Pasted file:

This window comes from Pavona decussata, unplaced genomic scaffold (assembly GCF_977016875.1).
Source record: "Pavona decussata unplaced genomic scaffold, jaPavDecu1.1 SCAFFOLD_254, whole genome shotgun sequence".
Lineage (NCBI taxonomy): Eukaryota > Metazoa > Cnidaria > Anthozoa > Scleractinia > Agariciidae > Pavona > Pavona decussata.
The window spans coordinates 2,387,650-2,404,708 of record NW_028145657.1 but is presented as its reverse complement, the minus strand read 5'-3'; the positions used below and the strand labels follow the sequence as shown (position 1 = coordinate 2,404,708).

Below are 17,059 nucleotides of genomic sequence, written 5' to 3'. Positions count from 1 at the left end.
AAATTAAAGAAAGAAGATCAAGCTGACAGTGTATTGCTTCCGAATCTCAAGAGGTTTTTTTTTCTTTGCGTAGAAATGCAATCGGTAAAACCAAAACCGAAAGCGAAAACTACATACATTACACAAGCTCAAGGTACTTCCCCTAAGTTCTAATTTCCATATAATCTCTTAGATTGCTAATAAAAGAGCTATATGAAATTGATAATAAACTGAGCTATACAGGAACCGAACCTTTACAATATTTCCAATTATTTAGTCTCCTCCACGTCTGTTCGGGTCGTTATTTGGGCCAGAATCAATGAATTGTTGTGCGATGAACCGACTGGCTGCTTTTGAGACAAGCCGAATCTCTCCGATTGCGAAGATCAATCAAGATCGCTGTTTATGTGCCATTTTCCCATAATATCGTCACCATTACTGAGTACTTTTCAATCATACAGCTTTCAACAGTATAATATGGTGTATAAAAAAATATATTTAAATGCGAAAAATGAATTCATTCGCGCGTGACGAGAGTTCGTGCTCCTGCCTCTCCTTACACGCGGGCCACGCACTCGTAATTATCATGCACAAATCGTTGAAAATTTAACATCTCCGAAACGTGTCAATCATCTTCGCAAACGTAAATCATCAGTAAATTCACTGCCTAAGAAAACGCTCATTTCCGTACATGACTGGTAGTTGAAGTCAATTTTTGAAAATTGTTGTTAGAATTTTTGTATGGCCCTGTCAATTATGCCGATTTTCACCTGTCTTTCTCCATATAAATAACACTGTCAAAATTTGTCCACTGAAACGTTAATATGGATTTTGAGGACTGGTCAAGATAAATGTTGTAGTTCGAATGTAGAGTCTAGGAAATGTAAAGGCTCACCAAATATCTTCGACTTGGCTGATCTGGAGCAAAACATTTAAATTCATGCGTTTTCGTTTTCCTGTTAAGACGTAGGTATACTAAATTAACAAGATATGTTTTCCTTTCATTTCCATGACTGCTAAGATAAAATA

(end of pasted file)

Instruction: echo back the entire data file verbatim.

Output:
This window comes from Pavona decussata, unplaced genomic scaffold (assembly GCF_977016875.1).
Source record: "Pavona decussata unplaced genomic scaffold, jaPavDecu1.1 SCAFFOLD_254, whole genome shotgun sequence".
Lineage (NCBI taxonomy): Eukaryota > Metazoa > Cnidaria > Anthozoa > Scleractinia > Agariciidae > Pavona > Pavona decussata.
The window spans coordinates 2,387,650-2,404,708 of record NW_028145657.1 but is presented as its reverse complement, the minus strand read 5'-3'; the positions used below and the strand labels follow the sequence as shown (position 1 = coordinate 2,404,708).

Below are 17,059 nucleotides of genomic sequence, written 5' to 3'. Positions count from 1 at the left end.
AAATTAAAGAAAGAAGATCAAGCTGACAGTGTATTGCTTCCGAATCTCAAGAGGTTTTTTTTTCTTTGCGTAGAAATGCAATCGGTAAAACCAAAACCGAAAGCGAAAACTACATACATTACACAAGCTCAAGGTACTTCCCCTAAGTTCTAATTTCCATATAATCTCTTAGATTGCTAATAAAAGAGCTATATGAAATTGATAATAAACTGAGCTATACAGGAACCGAACCTTTACAATATTTCCAATTATTTAGTCTCCTCCACGTCTGTTCGGGTCGTTATTTGGGCCAGAATCAATGAATTGTTGTGCGATGAACCGACTGGCTGCTTTTGAGACAAGCCGAATCTCTCCGATTGCGAAGATCAATCAAGATCGCTGTTTATGTGCCATTTTCCCATAATATCGTCACCATTACTGAGTACTTTTCAATCATACAGCTTTCAACAGTATAATATGGTGTATAAAAAAATATATTTAAATGCGAAAAATGAATTCATTCGCGCGTGACGAGAGTTCGTGCTCCTGCCTCTCCTTACACGCGGGCCACGCACTCGTAATTATCATGCACAAATCGTTGAAAATTTAACATCTCCGAAACGTGTCAATCATCTTCGCAAACGTAAATCATCAGTAAATTCACTGCCTAAGAAAACGCTCATTTCCGTACATGACTGGTAGTTGAAGTCAATTTTTGAAAATTGTTGTTAGAATTTTTGTATGGCCCTGTCAATTATGCCGATTTTCACCTGTCTTTCTCCATATAAATAACACTGTCAAAATTTGTCCACTGAAACGTTAATATGGATTTTGAGGACTGGTCAAGATAAATGTTGTAGTTCGAATGTAGAGTCTAGGAAATGTAAAGGCTCACCAAATATCTTCGACTTGGCTGATCTGGAGCAAAACATTTAAATTCATGCGTTTTCGTTTTCCTGTTAAGACGTAGGTATACTAAATTAACAAGATATGTTTTCCTTTCATTTCCATGACTGCTAAGATAAAATA